The “war for talent” is an often-heard mantra of today’s CEO’s. This rally cry first emerged in 1997 when McKinsey conducted War for Talent research. Their conclusion was that there would be an “imminent shortage of executives.” Often, this is where the conversation stopped. The proverbial baton being passed to HR with the expectation that they would pick it up and win the war for talent.

During the last 20 years the war has not abated. We’re still in the thick of this battle for qualified team members, and will continue to be for years to come. What has changed is the battlefield and the nature of the war for talent; digital transformation, globalization and changing demographics have had a huge impact and where and how talent is found. The modern talent pools can be found across the globe, virtual team members and often not where you need them!

As a result, the expectations of HR are changing. Companies need HR professionals who are broad HR leaders—who can focus on the talent and cultural aspects of an organization, not just the tactical aspects of employee relations, compensation, benefits, and HRIS.

Focused on the future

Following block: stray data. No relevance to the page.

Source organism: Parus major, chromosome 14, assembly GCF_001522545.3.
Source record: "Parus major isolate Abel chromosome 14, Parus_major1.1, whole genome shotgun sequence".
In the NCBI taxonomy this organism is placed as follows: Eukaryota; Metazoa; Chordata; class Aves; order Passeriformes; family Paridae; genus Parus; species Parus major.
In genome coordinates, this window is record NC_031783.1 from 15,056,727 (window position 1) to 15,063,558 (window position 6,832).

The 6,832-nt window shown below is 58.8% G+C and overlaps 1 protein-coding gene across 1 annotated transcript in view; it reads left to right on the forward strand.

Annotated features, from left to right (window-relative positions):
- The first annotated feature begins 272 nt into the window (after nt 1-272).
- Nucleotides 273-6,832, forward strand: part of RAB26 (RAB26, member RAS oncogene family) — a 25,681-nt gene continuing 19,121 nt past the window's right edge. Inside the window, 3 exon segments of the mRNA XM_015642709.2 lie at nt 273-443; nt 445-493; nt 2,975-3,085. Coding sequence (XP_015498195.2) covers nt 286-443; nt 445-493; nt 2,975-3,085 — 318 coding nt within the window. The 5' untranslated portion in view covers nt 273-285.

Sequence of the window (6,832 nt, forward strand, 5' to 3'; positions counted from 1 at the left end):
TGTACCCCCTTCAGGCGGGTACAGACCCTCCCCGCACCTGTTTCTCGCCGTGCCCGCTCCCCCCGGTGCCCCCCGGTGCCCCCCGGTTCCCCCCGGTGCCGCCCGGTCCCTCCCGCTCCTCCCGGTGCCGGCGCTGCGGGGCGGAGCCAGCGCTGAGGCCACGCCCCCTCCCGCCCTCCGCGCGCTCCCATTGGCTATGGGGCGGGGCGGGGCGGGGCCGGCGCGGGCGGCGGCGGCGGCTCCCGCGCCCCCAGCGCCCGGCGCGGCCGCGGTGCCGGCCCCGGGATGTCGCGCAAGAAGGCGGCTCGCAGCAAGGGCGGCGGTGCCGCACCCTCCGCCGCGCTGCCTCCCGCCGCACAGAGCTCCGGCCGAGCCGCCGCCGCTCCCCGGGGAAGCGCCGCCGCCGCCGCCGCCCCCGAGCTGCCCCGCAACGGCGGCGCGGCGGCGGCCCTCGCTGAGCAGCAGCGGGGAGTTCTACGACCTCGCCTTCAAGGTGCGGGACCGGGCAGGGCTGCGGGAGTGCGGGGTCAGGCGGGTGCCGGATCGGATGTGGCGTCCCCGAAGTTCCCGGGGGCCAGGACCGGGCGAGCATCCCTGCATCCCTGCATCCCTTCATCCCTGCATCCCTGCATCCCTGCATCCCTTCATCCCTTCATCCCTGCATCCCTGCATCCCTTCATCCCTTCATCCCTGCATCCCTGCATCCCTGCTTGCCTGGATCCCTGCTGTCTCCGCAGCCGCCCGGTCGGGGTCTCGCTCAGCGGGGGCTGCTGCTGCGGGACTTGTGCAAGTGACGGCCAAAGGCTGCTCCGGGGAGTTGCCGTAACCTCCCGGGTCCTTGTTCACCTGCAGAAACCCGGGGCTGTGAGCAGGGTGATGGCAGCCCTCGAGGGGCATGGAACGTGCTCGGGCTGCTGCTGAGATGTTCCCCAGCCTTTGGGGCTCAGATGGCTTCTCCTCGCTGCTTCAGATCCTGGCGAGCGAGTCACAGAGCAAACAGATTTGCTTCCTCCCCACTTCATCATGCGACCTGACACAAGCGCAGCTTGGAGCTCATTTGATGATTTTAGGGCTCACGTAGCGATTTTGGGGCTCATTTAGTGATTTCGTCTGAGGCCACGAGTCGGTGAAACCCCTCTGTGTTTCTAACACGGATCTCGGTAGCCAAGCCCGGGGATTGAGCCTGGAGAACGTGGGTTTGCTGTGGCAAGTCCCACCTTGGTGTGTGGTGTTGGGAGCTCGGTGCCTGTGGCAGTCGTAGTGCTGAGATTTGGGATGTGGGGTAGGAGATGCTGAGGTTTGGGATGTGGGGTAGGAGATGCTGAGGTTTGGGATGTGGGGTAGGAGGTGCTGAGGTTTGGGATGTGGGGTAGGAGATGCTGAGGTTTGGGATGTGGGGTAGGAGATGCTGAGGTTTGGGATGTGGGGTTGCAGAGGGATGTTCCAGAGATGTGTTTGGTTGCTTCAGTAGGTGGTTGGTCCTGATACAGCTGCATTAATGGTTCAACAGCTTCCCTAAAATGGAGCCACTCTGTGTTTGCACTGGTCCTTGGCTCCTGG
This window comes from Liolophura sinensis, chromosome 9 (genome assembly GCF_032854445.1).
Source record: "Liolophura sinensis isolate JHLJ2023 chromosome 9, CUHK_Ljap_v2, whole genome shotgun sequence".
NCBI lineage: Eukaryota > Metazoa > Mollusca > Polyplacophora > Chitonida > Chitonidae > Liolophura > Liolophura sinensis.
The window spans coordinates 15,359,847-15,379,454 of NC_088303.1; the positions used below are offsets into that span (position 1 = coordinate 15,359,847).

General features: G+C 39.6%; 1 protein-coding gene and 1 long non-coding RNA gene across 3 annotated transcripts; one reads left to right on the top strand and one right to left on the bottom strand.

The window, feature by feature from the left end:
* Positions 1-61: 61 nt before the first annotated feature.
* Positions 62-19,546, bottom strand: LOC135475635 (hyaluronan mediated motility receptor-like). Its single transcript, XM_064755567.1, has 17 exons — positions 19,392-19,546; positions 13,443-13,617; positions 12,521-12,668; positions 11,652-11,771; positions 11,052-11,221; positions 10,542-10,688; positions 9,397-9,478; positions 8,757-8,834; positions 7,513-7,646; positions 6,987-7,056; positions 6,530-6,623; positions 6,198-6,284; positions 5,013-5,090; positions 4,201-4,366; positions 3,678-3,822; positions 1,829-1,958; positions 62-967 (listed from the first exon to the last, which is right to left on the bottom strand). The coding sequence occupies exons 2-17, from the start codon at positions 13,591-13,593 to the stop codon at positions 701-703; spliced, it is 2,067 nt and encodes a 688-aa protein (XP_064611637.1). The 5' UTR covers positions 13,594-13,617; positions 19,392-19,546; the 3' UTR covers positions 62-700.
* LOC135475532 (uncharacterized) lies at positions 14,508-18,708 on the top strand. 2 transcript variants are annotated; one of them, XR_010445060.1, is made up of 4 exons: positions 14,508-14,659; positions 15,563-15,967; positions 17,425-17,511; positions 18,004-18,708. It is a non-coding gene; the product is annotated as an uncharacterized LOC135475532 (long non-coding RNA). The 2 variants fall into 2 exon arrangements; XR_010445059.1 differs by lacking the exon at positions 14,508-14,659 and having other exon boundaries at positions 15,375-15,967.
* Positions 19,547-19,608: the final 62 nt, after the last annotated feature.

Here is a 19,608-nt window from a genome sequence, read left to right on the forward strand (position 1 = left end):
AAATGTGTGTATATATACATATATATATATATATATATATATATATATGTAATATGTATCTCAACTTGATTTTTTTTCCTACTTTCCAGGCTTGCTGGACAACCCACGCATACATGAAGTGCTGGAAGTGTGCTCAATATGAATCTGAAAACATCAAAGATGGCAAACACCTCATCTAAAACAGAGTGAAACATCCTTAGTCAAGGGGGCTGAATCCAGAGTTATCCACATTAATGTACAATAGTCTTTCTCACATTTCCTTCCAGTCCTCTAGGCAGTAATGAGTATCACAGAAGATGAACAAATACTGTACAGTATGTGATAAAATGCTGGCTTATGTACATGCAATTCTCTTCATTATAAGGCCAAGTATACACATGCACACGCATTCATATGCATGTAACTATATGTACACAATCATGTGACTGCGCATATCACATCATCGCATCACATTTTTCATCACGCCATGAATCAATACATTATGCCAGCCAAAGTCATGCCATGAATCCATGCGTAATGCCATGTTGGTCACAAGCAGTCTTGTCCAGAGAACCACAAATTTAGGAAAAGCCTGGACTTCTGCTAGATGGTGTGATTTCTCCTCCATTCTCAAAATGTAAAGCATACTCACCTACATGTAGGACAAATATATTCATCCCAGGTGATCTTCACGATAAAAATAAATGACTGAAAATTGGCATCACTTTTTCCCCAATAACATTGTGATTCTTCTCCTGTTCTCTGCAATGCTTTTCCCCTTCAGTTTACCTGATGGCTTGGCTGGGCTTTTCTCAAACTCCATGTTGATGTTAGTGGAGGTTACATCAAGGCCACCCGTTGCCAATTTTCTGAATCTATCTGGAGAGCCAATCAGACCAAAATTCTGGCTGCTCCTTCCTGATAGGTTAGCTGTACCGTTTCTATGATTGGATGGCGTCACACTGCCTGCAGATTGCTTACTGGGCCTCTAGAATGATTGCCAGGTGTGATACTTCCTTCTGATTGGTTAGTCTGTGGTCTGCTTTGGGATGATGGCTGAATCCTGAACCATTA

Are you ready for the future where 45% of new hires will be millennials?

Statistically, Millennials will likely stay with your company for three years before moving on.  In this fast paced talent environment a hiring mistake costs money, precious time, and lost competitive advantage. Hence an understanding of your talent portfolio is critical.

According to the research by Kotter and Heskett, companies that an effectively talent management strategy have stronger profitability. Traditional talent management focused on succession plans (which are still important), career moves, and pipeline. Usually, the conversation was about the top 20% completely overlooking the other 80% of the workforce. Where are your HR leaders focusing their time? In the weeds of administration, or on the future?

The 20th Century HR conversations were missing these important elements:

  • Do we have the right talent for the strategy of the company?
  • Are we most effectively deploying talent based upon their strengths?
  • Do we understand the talent needs relative to the business strategy?
  • Can talent quickly be deployed to meet strategic needs?
  • Do we understand the aspirations of the talent?
  • Are we clear on the behaviors that support the culture?

HR needs to be the role model for the 21st Century workplace. To future-proof a company, HR professionals must know their talent portfolio in depth, know where the company is going, and be able to build strategies to attract, develop, and retain talent.

We’re all Chief People Officers in the 21st Century

Today’s organizations need more from their Human Resource partners. Organizations expect HR and business leaders to apply as much rigor to the “people portfolio” as they do the rest of the other levers that drive organization performance.

20th Century HR was largely reactive. But 21st Century HR must become more intentional, scientific, and proactive.